Ambiguity in template parameters

on under c++
10 minute read

C++ has had three kinds of template parameters since basically always: type template parameters (the vast majority), non-type template parameters (sometimes called value template parameters, which strikes me as a better term), and template template parameters (parameters that are themselves templates, the rarest of the three).

From C++98 up through and including C++17, these three kinds were very easily distinguishable by syntax:

  • template type parameters are always introduced by class or typename
  • template template parameters are always introduced by template </* some parameters */> class or, since C++17, template </* some parameters */> typename
  • anything else is a non-type template parameter (I’m excluding the case where you might have something like #define Iterator class)

There’s one edge-case: if a parameter starts with typename T::X (as in typename T::X N), that itself is a type, and so would be a value template parameter (despite starting with typename).

The kinds of values you could use as value template parameters has greatly been increased from C++98 to C++17 (it used to be quite limited), but the syntactic form of template parameters really hadn’t changed all that much. The introduction of auto non-type template parameters in C++17 was a new form of parameter, but the auto keyword still makes it quite obvious that this is a value parameter and not a type or a template parameter.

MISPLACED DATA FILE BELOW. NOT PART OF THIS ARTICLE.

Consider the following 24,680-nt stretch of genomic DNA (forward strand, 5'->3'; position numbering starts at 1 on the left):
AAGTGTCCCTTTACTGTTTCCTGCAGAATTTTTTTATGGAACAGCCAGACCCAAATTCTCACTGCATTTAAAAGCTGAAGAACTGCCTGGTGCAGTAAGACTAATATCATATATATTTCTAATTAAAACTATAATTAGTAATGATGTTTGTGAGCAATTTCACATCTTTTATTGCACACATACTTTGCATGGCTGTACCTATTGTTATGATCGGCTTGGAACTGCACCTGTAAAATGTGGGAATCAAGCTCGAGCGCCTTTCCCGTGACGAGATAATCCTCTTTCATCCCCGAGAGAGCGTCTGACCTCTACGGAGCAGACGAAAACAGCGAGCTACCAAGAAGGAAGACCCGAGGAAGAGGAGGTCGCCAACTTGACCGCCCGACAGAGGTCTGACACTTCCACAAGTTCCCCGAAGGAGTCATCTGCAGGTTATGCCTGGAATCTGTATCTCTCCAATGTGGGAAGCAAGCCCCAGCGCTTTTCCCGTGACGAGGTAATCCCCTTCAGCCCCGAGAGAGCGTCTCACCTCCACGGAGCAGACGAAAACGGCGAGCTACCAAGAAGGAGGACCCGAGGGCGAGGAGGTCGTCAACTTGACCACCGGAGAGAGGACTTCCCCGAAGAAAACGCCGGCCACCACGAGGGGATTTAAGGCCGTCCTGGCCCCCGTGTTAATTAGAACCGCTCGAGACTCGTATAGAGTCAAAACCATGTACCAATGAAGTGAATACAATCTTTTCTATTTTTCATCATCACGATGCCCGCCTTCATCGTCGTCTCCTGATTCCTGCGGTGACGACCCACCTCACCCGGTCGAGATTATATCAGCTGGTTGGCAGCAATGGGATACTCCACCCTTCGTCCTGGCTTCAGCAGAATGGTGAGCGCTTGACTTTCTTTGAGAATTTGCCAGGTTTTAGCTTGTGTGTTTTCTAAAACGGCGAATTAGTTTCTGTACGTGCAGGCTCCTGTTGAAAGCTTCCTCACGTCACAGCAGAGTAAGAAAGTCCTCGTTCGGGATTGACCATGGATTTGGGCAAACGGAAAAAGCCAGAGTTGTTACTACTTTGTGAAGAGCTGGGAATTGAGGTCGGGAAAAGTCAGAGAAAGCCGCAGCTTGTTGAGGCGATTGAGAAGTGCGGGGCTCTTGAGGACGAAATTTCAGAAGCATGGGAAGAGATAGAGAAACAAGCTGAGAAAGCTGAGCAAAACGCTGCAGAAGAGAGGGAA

As a result, if looking through unfamiliar code, you came across template <Kind Name> where you didn’t know what Kind was, you could rightly conclude that this is a non-type template parameter. Indeed, in C++17, I would guess that it’s most likely some kind of enumeration. If not that, then perhaps an alias for an integer type or even a function pointer type. But, importantly, you know for sure that it’s a value - because types are always introduced by class or typename and templates are introduced by template. You might not know yet what actual type Kind is, but at least you do know that it is a type.

This all changes dramatically in C++20 due to a confluence of several features.

Concepts

One of the major new language features in C++20 is concepts, which allow us to write constrained templates as a proper language feature. And one of the early realizations in concepts design was the combination of factors that:

  1. type parameters are extremely common,
  2. type parameters often need to be constrained somehow, and
  3. the introducers class and typename are somewhat noisy anyway

And so as early as 2003 (N1536), even before we have any other aspect of concepts that is recognizable as C++20 concepts, we have the introduction of concepts in place of the class and typename introducers:

template <Iterator I>
void f(I it);

Note that in this paper, we don’t even have the notion of a requires clause yet (or a where clause, as some earlier papers spelled it). Although today we would recognize this syntax as being a convenient short-hand for: